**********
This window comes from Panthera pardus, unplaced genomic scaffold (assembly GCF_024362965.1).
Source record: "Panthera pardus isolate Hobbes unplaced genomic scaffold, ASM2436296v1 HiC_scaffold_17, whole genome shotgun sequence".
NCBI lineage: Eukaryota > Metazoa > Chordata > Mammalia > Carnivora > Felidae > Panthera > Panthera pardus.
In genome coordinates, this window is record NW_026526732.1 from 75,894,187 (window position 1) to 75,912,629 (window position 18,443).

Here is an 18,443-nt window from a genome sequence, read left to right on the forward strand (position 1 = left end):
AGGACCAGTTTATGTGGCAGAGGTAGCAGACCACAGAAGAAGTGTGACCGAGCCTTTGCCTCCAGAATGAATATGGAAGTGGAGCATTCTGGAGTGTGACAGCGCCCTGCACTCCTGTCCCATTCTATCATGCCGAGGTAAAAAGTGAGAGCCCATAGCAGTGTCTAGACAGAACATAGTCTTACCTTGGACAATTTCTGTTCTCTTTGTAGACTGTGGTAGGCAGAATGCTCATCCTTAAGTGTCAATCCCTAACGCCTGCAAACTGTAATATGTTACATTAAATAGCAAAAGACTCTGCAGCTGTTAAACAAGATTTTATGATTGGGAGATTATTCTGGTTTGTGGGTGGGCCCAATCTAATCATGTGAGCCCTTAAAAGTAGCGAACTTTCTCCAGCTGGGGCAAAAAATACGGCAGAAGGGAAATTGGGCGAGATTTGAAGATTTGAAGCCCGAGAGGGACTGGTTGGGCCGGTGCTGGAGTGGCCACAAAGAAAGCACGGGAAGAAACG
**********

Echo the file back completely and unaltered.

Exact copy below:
This window comes from Panthera pardus, unplaced genomic scaffold (assembly GCF_024362965.1).
Source record: "Panthera pardus isolate Hobbes unplaced genomic scaffold, ASM2436296v1 HiC_scaffold_17, whole genome shotgun sequence".
NCBI lineage: Eukaryota > Metazoa > Chordata > Mammalia > Carnivora > Felidae > Panthera > Panthera pardus.
In genome coordinates, this window is record NW_026526732.1 from 75,894,187 (window position 1) to 75,912,629 (window position 18,443).

Here is an 18,443-nt window from a genome sequence, read left to right on the forward strand (position 1 = left end):
AGGACCAGTTTATGTGGCAGAGGTAGCAGACCACAGAAGAAGTGTGACCGAGCCTTTGCCTCCAGAATGAATATGGAAGTGGAGCATTCTGGAGTGTGACAGCGCCCTGCACTCCTGTCCCATTCTATCATGCCGAGGTAAAAAGTGAGAGCCCATAGCAGTGTCTAGACAGAACATAGTCTTACCTTGGACAATTTCTGTTCTCTTTGTAGACTGTGGTAGGCAGAATGCTCATCCTTAAGTGTCAATCCCTAACGCCTGCAAACTGTAATATGTTACATTAAATAGCAAAAGACTCTGCAGCTGTTAAACAAGATTTTATGATTGGGAGATTATTCTGGTTTGTGGGTGGGCCCAATCTAATCATGTGAGCCCTTAAAAGTAGCGAACTTTCTCCAGCTGGGGCAAAAAATACGGCAGAAGGGAAATTGGGCGAGATTTGAAGATTTGAAGCCCGAGAGGGACTGGTTGGGCCGGTGCTGGAGTGGCCACAAAGAAAGCACGGGAAGAAACG